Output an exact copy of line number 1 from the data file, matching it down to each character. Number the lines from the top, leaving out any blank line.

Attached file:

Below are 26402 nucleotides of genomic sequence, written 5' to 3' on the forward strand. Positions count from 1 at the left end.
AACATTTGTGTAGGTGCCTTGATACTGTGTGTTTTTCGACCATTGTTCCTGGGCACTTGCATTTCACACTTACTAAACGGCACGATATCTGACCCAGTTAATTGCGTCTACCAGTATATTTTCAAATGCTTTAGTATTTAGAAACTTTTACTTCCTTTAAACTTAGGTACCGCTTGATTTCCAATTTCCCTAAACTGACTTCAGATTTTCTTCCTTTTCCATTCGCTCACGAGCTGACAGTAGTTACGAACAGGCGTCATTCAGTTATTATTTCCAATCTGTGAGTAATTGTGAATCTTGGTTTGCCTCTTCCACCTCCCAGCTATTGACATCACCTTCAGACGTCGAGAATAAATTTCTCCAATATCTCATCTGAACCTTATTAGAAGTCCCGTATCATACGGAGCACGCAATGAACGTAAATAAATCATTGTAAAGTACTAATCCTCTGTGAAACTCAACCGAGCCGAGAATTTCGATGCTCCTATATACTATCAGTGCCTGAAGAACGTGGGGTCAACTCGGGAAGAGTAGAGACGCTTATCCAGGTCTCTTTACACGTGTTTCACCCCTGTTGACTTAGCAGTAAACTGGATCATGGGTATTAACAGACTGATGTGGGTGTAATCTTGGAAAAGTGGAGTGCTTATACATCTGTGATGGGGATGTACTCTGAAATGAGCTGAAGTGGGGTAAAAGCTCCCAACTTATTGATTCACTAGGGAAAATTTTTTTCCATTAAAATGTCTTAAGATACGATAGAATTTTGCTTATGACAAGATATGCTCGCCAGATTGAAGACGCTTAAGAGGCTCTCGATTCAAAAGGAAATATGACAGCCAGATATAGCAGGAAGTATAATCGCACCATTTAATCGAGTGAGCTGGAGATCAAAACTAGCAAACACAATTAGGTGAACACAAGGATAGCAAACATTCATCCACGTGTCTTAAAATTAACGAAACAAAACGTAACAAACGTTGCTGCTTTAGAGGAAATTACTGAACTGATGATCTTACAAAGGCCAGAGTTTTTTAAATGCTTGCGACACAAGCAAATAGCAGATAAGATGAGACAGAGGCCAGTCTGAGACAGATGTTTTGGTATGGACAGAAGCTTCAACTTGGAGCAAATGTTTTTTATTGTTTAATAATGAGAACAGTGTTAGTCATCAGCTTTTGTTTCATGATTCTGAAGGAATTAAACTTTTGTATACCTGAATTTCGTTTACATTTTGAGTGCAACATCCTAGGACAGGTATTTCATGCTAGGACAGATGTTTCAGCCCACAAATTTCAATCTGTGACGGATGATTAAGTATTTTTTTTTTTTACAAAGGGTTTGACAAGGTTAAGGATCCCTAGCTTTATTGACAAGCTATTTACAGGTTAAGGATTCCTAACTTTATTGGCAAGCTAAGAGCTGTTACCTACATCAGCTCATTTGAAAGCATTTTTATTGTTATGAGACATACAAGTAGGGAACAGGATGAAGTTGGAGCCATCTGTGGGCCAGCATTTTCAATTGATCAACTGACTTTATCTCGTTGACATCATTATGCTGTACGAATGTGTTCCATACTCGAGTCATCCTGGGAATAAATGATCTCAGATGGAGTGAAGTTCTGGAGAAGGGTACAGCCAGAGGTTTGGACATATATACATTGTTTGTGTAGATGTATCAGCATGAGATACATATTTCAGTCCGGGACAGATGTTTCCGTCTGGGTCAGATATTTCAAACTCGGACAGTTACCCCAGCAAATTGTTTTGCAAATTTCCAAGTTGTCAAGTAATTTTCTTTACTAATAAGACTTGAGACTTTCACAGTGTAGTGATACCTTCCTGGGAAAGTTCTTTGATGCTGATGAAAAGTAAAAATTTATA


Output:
Below are 26402 nucleotides of genomic sequence, written 5' to 3' on the forward strand. Positions count from 1 at the left end.